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Saturday, May 11, 2013

P. Russell Mallinson

For years, P. Russell Mallinson has been a mystery that's had me mystified (there's one for long-time readers!). Although I had managed to glean a certain amount of information about him over the years, the most basic information – his year of birth and year of death – eluded me.

The name first came to my notice in Lofts & Adley's The Men Behind Boys Fiction where "R. Russell Mallinson" was described as a pen-name of Russell Stannard. Mystery solved, one would think. Unfortunately, no.

Herbert Russell Stannard (1888-1962) wrote an autobiography and it is possible to prove beyond all doubt that Stannard and Mallinson are different people. Although both Stannard and Mallinson were pilots in the days of stick and string, Stannard was rejected from serving in World War I because he was blind in one eye and spent the war reporting on naval movements from an office in Harwich. Mallinson, as we shall see, served with the R.F.C. and R.A.F. There were other parallels: both wrote boys' stories in the 1920s and both lived for a while in Norwich, Norfolk, but they were not the same author.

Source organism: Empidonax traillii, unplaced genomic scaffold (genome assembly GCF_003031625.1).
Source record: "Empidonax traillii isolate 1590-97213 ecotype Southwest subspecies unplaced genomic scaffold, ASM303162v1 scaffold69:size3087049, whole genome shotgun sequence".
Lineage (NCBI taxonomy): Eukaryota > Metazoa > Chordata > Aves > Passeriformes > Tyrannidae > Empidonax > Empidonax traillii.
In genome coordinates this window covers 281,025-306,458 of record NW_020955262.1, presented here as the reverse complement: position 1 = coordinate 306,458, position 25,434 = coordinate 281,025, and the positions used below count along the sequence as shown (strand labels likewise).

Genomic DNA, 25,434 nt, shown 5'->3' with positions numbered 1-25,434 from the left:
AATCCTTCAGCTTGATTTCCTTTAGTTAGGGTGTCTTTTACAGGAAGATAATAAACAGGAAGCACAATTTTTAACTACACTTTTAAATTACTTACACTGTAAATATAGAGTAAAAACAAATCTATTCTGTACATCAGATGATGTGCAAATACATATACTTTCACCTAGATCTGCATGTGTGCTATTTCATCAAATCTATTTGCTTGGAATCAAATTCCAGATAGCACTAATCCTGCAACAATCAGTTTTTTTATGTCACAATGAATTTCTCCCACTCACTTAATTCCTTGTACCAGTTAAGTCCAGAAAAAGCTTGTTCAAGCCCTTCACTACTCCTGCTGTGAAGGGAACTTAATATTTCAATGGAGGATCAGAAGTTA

P. Russell Mallinson was born Percy Wilfred Mallinson in Wandsworth in March 1891, the son of John Mallinson, a solicitor's clerk. John Mallinson had been born in Masbrough, a suburb of Rotherham, Yorkshire, in 1860, but was living in Wandsworth, London, by 1886 when he married Mary Ann Coombe. The Mallinsons had two children: Ethel Maud, born in 1887, and Percy Wilfred, born in 1891. Percy was baptised at St. Michael's, Battersea , on 19 April.

Mallinson grew up in Wandsworth and at the time of the 1911 census – still living with his parents at 13 The Grove, Wandsworth – was working as a journalist. He served as a 2nd Lieutenant with the 10th Bedfordshire Regiment before earning his Aviators' Certificate on 17 July 1916 at the Military School, Catterick Bridge, and subsequently transferred to the R.F.C. as a Temp. 2nd Lieutenant on 4 August 1916. He was promoted to Lieutenant in 1917 and, following the end of the conflict, was transferred to the 'unemployed list' on 18 July 1919.

His military service was performed under the name Percy Russell Mallinson, but it is possible to link Percy Russell and Percy Wifred through his home address (P. Russell gives 13 The Grove as his home address in 1916) and the 1918 absent voters list which notes that Percy Wilfred is a Lieut. in the R.F.C. Percy Wilfred returns to The Grove in 1918-22 and then disappears from the London Electoral Roll.